The Wordstitch blog

Monetising feedback and embracing fragilityNot long ago, I met up with three old university friends who are all employed by (or have been employed by) large public-sector organisations. Their work environments (the support and demands of a corporate structure; the necessity of wearing shoes with rigid soles) couldn’t be more different from mine (the freedom to improve or damage my business unchecked by rules set by others; an office six metres from my bed). Yet I always learn things from our work-related chats, whether in the form of direct tips to apply to my business or reflections that give me an altered viewpoint on how I exist as a small business owner. I’d like to share two of those reflections with you.

Next to money, feedback is the most valuable commodity we get from our clients

Whether through direct reporting, receipt of career mentoring, performance evaluations or 360-degree reviews, my employed friends receive a vast amount more feedback on their work than I do as a self-employed person. And that makes me a bit jealous because, for me as a small business owner, feedback on the service I provide is a vital determinant of how well I am able to respond to what my clients want. Receiving feedback – and reacting to it well – is therefore crucial to the success of my business.

Realising how precious a commodity feedback is can help us to react positively when we receive it – whether it’s good or bad. When you’ve done everything right and the client is falling over themselves to say so, taking a bit of time to bask in your own brilliance is perfectly justified (after all, when you’re self-employed, nobody is going to do it for you). But, once you’ve basked to an appropriate degree, reflect on why the project went well. Did you have a particularly good working relationship with the author or client and, if so, how can you work on fostering such relationships with your other contacts? Did you use a new process or piece of software and, if so, how can you use it to benefit your other clients? Did you come up with a brilliant solution to a problem and, if so, how can you use it in other projects or avoid the difficulty ever happening again?

Likewise, we all sometimes get the sinking feeling that comes from learning that a client is less than thrilled with our work. Whether they are actually complaining or just unenthusiastically satisfied, this is a cue to think about what you could do differently. How can you eliminate the possibility of repeating any mistakes or misunderstandings? Or, if everything went smoothly but your client gives the impression of being distinctly underwhelmed, what can you do to wow them in future and thus make them more likely to return to you?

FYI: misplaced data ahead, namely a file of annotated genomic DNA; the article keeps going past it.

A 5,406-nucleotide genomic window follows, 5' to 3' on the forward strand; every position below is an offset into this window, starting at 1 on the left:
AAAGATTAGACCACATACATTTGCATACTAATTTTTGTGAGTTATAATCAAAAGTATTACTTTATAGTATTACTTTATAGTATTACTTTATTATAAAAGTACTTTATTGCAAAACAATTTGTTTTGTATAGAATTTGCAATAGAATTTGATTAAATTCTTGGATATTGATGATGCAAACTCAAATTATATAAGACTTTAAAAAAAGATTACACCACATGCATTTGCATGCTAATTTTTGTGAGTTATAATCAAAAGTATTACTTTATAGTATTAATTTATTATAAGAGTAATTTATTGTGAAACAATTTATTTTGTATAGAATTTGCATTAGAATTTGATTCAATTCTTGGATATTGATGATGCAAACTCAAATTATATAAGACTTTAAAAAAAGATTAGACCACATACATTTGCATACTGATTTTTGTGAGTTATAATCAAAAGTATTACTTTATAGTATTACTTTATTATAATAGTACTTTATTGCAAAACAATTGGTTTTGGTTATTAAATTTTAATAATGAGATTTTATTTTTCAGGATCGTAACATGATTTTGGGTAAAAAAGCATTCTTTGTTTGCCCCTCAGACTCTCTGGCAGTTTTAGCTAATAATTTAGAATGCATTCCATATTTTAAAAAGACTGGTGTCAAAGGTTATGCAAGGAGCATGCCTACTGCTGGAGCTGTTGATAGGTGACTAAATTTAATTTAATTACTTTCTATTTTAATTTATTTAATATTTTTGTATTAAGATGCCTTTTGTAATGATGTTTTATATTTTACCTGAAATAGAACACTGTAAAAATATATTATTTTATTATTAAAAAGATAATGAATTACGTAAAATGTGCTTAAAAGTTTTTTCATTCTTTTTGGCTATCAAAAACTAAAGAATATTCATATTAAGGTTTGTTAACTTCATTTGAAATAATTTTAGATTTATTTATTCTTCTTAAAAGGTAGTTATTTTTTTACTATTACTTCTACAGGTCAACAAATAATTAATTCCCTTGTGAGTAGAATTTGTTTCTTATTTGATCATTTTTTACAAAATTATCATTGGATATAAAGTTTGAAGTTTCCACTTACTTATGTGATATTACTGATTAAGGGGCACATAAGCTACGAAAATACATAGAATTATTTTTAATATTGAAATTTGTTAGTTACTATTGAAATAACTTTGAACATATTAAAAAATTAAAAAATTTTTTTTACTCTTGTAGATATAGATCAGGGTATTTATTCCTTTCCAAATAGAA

Many, many publishers and clients won’t bother giving feedback and will simply move on to someone else if they’re unhappy with your work. If you’re lucky enough to have someone take the time to tell you why they’re unhappy with your service, embrace that feedback with open arms and squeeze every last bit of value out of it. It’s a cliché but, when your livelihood is at stake, such feedback truly is a gift.

For the self-employed, fragility can be inspiring

Don’t get me wrong: workers’ rights and employment laws are excellent and necessary things. However, when I chose to become self-employed, I left all of those protections behind me. As a consequence, I probably view my situation as a worker rather differently from how an employed person views theirs. Essentially, my position in relation to each of my clients is much more fragile.

A major difference is that a client can ‘sack’ me at a moment’s notice (as long as we’re not in the middle of a specific contracted project). Heck, I can be sacked without my clients even telling me I’ve been sacked. All they have to do is not give me more work. This might not even be because I’ve done something wrong – the client might have undergone internal restructuring that means my services are no longer required, or they might simply have found someone else who’s a stunningly good match for their needs. They have absolutely zero legal responsibility to tell me if this happens, or even to remember I exist.

On the face of it, this can be terrifying, and of course it’s why most self-employed people have more than one client (in case one of them suddenly sails off into the sunset). But I would so much rather live and work in this way, as it makes me utterly accountable for how I run my business. Because I can be sacked at a moment’s notice, I can never be complacent. It’s my responsibility to make sure my business works well but (on the upside) it’s my responsibility to make sure my business runs well (yes, I did mean to repeat myself there). Nobody is going to pick up the slack, and personally I find that invigorating and inspiring.

The feedback–fragility connection

I’ve used the word ‘commodity’ in this post deliberately, as I firmly believe that feedback is a monetisable quantity for a small business. Whether you’re taking steps to ensure you sustain activities your clients have praised or are working on eliminating practices that weren’t so helpful, how you respond to feedback will have a direct effect on your future earnings and your client retention – and, thus, allow you to embrace and enjoy the fragility of your business rather than fearing it.

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Wishing you an invigorating and enriching 2017!

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One Response to Monetising feedback and embracing fragility

  1. Pingback: SfEP social media and blog round-up January 2017

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